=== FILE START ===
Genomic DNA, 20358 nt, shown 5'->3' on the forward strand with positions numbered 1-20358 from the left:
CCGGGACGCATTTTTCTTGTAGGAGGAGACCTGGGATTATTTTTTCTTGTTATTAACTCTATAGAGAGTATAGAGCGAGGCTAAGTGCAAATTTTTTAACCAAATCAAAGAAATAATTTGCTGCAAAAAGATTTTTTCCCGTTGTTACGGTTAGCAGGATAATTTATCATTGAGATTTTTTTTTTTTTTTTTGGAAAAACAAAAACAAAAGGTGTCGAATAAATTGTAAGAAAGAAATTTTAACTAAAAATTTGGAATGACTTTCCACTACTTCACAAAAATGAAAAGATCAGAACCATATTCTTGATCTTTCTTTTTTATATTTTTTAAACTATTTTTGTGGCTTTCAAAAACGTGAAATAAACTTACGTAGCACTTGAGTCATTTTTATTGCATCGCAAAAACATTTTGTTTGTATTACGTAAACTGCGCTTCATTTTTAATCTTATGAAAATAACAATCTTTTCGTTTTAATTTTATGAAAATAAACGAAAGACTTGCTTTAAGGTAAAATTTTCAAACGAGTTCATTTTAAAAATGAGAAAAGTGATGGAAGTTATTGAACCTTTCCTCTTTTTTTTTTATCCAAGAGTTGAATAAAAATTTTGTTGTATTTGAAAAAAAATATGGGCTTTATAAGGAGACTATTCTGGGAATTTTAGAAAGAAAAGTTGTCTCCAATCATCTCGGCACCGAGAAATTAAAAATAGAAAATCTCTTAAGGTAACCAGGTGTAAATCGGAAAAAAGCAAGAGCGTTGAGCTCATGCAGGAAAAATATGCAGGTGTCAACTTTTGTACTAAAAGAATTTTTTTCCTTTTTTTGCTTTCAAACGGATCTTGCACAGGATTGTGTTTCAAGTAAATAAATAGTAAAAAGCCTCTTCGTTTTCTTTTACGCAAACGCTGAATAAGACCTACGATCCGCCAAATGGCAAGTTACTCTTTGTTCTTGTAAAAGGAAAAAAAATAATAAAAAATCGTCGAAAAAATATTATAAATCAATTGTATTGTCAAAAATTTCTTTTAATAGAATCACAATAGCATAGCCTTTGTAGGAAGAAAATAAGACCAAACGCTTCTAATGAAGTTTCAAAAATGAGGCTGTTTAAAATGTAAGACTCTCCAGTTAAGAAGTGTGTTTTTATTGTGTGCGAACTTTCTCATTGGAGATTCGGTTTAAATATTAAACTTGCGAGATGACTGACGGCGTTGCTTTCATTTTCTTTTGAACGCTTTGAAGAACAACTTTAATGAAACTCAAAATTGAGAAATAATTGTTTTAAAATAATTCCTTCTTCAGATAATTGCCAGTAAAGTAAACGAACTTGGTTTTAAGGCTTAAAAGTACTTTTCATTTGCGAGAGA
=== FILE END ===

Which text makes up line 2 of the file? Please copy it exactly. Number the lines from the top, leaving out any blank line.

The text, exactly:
CCGGGACGCATTTTTCTTGTAGGAGGAGACCTGGGATTATTTTTTCTTGTTATTAACTCTATAGAGAGTATAGAGCGAGGCTAAGTGCAAATTTTTTAACCAAATCAAAGAAATAATTTGCTGCAAAAAGATTTTTTCCCGTTGTTACGGTTAGCAGGATAATTTATCATTGAGATTTTTTTTTTTTTTTTTGGAAAAACAAAAACAAAAGGTGTCGAATAAATTGTAAGAAAGAAATTTTAACTAAAAATTTGGAATGACTTTCCACTACTTCACAAAAATGAAAAGATCAGAACCATATTCTTGATCTTTCTTTTTTATATTTTTTAAACTATTTTTGTGGCTTTCAAAAACGTGAAATAAACTTACGTAGCACTTGAGTCATTTTTATTGCATCGCAAAAACATTTTGTTTGTATTACGTAAACTGCGCTTCATTTTTAATCTTATGAAAATAACAATCTTTTCGTTTTAATTTTATGAAAATAAACGAAAGACTTGCTTTAAGGTAAAATTTTCAAACGAGTTCATTTTAAAAATGAGAAAAGTGATGGAAGTTATTGAACCTTTCCTCTTTTTTTTTTATCCAAGAGTTGAATAAAAATTTTGTTGTATTTGAAAAAAAATATGGGCTTTATAAGGAGACTATTCTGGGAATTTTAGAAAGAAAAGTTGTCTCCAATCATCTCGGCACCGAGAAATTAAAAATAGAAAATCTCTTAAGGTAACCAGGTGTAAATCGGAAAAAAGCAAGAGCGTTGAGCTCATGCAGGAAAAATATGCAGGTGTCAACTTTTGTACTAAAAGAATTTTTTTCCTTTTTTTGCTTTCAAACGGATCTTGCACAGGATTGTGTTTCAAGTAAATAAATAGTAAAAAGCCTCTTCGTTTTCTTTTACGCAAACGCTGAATAAGACCTACGATCCGCCAAATGGCAAGTTACTCTTTGTTCTTGTAAAAGGAAAAAAAATAATAAAAAATCGTCGAAAAAATATTATAAATCAATTGTATTGTCAAAAATTTCTTTTAATAGAATCACAATAGCATAGCCTTTGTAGGAAGAAAATAAGACCAAACGCTTCTAATGAAGTTTCAAAAATGAGGCTGTTTAAAATGTAAGACTCTCCAGTTAAGAAGTGTGTTTTTATTGTGTGCGAACTTTCTCATTGGAGATTCGGTTTAAATATTAAACTTGCGAGATGACTGACGGCGTTGCTTTCATTTTCTTTTGAACGCTTTGAAGAACAACTTTAATGAAACTCAAAATTGAGAAATAATTGTTTTAAAATAATTCCTTCTTCAGATAATTGCCAGTAAAGTAAACGAACTTGGTTTTAAGGCTTAAAAGTACTTTTCATTTGCGAGAGA